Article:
1918, the Last Act

1918, the Last Act

1918, the Last Act

1918, the Last Act

Excerpt

When Europe went to war in 1914, it did so in a mood of joyous certainty. Both sides were confident that their causes were just, that their armies were invincible, and that their consequent victories would be glorious, overwhelming and practically immediate. So inexhaustible are the springs of human optimism that it was some time before the nations as a whole realized that the war was not progressing in accordance with their first ingenuous suppositions, and that they would be called upon to pay for their days of splendid ardour throughout years of pain and anguish. National reserves of fortitude and endurance were to be drawn upon to the full, and Germany's dominance among the Central Powers increased as time passed.

Among the Allies, however, the relative seniorities of the partners subtly altered. Russia and France had possessed the enormous forces which first flung themselves upon the enemy in August 1914, when Britain's contribution was her Navy (in Continental eyes of no account) and an original expeditionary force so small as to enable her own propagandists to coin the historic appellation 'contemptible little army', and then to attribute its origin to her foes. Time was to alter this, and by 1916 Britain had an army in the field which Germany recognized as the major block to Kaiserlich ambitions. Britain had thus replaced France as the senior partner on the Western Front; but although the power had changed hands, the philosophy remained the same.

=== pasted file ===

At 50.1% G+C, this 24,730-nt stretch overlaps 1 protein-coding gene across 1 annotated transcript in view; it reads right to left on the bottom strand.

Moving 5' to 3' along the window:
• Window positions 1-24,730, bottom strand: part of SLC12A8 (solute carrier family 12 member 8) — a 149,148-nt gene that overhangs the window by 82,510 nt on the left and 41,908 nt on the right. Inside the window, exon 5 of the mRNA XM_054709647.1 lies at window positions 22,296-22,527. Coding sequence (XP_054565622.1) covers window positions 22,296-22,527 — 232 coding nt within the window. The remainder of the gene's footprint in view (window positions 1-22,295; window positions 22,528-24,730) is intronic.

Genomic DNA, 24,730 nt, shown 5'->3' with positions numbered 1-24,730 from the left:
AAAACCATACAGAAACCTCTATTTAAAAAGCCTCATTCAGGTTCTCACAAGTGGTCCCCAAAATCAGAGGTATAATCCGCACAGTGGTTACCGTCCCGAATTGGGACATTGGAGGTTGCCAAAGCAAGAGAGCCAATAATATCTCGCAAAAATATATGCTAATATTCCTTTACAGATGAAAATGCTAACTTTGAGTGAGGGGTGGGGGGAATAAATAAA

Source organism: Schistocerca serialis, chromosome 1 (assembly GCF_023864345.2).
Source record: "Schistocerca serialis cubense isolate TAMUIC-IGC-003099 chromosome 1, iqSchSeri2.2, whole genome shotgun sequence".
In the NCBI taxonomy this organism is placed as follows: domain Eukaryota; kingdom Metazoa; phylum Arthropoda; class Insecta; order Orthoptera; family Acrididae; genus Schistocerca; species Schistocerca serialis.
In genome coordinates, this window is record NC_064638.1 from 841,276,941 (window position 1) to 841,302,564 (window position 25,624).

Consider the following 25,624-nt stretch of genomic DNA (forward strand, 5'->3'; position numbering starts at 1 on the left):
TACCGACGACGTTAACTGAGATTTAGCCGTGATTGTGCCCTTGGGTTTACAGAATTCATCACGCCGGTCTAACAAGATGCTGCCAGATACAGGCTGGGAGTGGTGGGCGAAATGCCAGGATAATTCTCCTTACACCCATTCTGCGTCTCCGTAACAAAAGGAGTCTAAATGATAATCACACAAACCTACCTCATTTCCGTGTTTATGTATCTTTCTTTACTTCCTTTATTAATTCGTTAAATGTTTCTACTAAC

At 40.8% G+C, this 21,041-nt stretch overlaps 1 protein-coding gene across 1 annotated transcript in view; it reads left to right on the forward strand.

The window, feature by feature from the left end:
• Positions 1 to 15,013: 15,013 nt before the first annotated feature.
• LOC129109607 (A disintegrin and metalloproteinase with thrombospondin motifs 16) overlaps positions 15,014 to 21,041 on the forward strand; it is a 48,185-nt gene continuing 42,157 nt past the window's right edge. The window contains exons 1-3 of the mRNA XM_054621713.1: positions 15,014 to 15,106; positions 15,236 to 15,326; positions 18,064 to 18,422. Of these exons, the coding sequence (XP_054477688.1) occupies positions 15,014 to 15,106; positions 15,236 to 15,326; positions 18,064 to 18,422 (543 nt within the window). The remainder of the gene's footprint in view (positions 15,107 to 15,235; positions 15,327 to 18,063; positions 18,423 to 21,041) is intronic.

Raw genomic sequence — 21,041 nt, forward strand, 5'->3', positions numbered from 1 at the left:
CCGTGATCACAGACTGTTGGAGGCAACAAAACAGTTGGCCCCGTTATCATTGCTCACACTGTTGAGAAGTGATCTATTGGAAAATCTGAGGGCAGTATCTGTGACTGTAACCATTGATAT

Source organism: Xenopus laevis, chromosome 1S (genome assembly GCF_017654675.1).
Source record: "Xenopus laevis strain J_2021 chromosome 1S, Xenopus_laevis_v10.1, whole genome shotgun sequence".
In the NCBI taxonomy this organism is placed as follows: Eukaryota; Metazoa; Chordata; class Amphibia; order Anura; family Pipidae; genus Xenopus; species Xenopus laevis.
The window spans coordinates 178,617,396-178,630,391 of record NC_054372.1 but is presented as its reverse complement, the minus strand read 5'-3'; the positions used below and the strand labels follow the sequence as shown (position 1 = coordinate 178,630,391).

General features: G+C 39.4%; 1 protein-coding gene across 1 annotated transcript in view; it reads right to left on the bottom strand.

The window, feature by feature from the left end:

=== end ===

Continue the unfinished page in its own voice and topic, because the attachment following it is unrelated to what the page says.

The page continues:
For years before the war, the official policy of the French Army had been based upon the 'Spirit of the Offensive' with which their soldiers had been thoroughly imbued -- and time and occasion combined to infect their British ally with the same principles. When, eventually, the French were to pause and reflect upon the wisdom of their creed, their erstwhile junior partners regarded them with a disdain not unmixed with malice, and assumed the tradition of the offensive themselves. Victory, however, still eluded them, but in a moment of doubtful inspiration was produced the 'Doctrine of Attrition'

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